After a couple of disappointing setbacks, the University of Maine’s ocean wind power consortium has gotten some good news that could re-establish Maine as a home port for a new energy technology industry.
Last month, UMaine regained its position as a top contender for a $40 million grant from the U.S. Department of Energy to develop a pair of experimental offshore wind turbines, which would be anchored off Monhegan Island and feed electricity onto the grid.
The two-turbine demonstration project could be the proving ground of a much larger, multi-platform commercial generator, which could dramatically decrease the cost of wind power and change Maine’s role in the energy pipeline.
Last week, the consortium, known as Maine Aqua Ventus, announced a new partner, a French defense company known as DCNS Group. It will join the university’s partners, Cianbro Corp. and Emera Inc., the Nova Scotia-based parent company of the utilities serving northern and eastern Maine.
DCNS Group is a military contractor that builds submarines and naval ships, but has been branching out to renewable energy projects. It owns an Irish company developing tidal power turbines and is working with Emera to test tidal power generators in the Bay of Fundy.
It will bring expertise in engineering and building systems in ocean environments and experience managing complex projects. It will not be an equity partner for now, but could choose to become one if the project advances.
A big advantage for Maine Aqua Ventus over other competitors for the DOE grant is that Maine Aqua Ventus has in hand an agreement from the Maine Public Utilities Commission to buy the power that the demonstration project produces for 20 years. That income stream will support the kind of experimentation needed to make a breakthrough. Maine utility customers will pay a little more for the power it produces – about 73 cents a month for the typical household – but they are buying much more than the electricity that they use right now.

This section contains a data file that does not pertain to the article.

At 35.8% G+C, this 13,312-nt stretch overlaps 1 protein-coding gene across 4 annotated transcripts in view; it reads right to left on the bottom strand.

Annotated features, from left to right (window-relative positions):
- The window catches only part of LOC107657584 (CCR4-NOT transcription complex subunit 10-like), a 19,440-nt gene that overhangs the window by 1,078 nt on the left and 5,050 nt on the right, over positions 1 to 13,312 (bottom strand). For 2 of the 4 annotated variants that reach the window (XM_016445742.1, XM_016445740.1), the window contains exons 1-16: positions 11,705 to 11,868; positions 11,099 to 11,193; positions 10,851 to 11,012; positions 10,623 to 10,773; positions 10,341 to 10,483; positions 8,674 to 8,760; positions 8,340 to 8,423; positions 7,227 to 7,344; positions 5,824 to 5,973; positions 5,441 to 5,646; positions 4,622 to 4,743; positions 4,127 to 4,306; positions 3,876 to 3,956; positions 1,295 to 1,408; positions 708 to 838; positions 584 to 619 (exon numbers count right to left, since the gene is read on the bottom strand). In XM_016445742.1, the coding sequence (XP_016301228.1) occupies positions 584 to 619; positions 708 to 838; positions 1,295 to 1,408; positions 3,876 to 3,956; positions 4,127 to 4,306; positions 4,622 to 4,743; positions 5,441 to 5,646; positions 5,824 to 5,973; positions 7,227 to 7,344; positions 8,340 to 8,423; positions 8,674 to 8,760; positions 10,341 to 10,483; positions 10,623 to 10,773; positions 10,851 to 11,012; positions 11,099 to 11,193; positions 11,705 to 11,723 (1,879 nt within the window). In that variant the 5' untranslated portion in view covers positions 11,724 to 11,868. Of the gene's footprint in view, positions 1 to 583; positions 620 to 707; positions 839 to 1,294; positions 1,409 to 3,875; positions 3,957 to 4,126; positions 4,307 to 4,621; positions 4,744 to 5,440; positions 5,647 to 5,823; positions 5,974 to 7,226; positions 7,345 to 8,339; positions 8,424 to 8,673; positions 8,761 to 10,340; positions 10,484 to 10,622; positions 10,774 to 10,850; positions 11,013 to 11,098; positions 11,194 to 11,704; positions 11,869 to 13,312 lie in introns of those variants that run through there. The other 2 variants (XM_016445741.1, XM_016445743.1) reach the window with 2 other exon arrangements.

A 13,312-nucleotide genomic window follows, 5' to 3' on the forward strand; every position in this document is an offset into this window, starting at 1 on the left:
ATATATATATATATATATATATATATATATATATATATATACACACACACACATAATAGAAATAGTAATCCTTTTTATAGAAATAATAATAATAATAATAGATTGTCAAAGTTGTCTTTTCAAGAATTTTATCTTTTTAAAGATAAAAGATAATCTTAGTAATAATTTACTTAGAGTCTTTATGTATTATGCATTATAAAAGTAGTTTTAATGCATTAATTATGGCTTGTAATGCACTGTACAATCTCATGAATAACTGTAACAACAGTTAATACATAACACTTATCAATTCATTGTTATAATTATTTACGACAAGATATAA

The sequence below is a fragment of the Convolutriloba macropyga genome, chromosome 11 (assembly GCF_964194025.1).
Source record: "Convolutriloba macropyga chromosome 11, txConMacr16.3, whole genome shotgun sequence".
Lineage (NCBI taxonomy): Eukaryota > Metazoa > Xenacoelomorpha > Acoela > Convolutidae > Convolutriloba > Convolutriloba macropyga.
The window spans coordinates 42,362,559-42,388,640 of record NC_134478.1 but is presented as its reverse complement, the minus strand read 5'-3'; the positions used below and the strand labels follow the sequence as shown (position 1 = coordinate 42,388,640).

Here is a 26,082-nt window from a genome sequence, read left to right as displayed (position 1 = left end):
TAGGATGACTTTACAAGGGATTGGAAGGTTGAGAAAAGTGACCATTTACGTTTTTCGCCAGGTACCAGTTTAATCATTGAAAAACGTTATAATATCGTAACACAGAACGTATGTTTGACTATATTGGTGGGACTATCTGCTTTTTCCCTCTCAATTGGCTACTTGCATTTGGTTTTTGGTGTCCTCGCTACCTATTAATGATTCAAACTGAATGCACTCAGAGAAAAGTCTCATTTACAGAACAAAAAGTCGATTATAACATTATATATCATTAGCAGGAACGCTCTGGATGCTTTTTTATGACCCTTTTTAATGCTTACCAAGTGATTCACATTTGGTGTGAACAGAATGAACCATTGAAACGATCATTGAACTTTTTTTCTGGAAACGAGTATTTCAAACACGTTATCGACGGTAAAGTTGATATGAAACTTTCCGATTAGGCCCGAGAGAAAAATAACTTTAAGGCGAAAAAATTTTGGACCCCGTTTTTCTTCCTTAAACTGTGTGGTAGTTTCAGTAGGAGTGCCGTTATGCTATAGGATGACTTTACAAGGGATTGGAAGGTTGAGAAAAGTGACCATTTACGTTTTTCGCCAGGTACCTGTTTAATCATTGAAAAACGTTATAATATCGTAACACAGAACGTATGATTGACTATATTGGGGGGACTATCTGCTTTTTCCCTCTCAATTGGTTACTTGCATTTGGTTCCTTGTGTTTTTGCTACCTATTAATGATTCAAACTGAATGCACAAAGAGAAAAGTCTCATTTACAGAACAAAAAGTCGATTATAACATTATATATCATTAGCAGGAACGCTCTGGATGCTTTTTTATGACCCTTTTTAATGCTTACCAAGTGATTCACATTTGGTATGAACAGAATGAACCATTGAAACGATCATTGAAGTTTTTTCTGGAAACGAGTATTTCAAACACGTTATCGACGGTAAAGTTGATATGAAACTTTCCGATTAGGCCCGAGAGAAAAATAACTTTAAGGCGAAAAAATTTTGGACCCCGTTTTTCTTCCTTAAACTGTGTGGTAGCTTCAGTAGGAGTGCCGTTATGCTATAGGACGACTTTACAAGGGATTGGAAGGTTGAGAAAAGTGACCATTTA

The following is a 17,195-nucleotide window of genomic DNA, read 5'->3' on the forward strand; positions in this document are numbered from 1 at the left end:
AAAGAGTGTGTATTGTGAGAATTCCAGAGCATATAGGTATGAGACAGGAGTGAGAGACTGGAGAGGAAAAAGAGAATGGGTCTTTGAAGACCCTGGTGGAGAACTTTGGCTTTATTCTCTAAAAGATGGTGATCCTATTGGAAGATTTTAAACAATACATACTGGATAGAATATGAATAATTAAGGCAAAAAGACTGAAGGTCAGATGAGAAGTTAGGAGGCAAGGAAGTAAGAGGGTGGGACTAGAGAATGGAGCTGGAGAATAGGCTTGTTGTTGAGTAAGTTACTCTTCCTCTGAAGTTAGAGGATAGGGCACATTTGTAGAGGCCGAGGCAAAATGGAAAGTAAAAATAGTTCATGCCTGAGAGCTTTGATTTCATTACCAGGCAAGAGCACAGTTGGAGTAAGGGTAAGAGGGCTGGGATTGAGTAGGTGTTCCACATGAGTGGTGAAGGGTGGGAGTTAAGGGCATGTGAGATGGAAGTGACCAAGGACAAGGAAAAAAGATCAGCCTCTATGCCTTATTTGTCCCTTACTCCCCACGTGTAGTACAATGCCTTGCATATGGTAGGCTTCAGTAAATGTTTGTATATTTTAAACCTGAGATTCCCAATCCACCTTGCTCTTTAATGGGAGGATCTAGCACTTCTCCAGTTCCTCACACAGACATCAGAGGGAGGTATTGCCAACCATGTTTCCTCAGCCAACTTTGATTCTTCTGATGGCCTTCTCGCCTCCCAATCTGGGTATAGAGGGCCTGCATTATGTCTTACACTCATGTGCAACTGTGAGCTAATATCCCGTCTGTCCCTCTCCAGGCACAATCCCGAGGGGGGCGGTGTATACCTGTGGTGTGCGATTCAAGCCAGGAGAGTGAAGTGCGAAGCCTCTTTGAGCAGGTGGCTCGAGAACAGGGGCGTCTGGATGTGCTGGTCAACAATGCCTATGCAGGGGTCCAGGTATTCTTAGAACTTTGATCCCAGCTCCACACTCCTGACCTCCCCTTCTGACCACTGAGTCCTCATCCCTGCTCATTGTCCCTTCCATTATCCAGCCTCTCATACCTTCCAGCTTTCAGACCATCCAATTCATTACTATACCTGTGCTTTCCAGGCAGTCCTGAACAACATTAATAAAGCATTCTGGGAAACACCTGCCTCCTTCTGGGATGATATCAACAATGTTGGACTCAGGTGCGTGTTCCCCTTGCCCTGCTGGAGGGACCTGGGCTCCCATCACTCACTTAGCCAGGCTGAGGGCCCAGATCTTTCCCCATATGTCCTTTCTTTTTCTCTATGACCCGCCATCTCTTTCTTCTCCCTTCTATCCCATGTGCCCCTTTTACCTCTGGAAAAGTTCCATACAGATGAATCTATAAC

They are building a clean energy future.
There are hundreds of offshore wind farms in Europe, but almost all of them are in shallow water with turbines anchored in the ocean bottom. The Maine proposal calls for a floating turbine that can be employed in deep water, in areas where the wind blows the hardest.
UMaine has designed turbines built out of advanced composites rather than steel to fight corrosion and reduce weight. The platform hulls would be built from concrete, which would be more durable than steel and could be fabricated in Maine.
If the technology developed in Maine works, the world will be coming here to buy it.
There is still a long way to go before we will know if this experiment is a success, but the cost of not trying is much too high. Burning fossil fuels is changing the climate, driving sea level rise, ocean acidification and other environmental consequences that negatively affect the way we live.
We should be moving toward a clean energy future, so it’s a relief to see some steps in the right direction.
Our View: Ocean wind progress a welcome development - The Portland Press Herald / Maine Sunday Telegram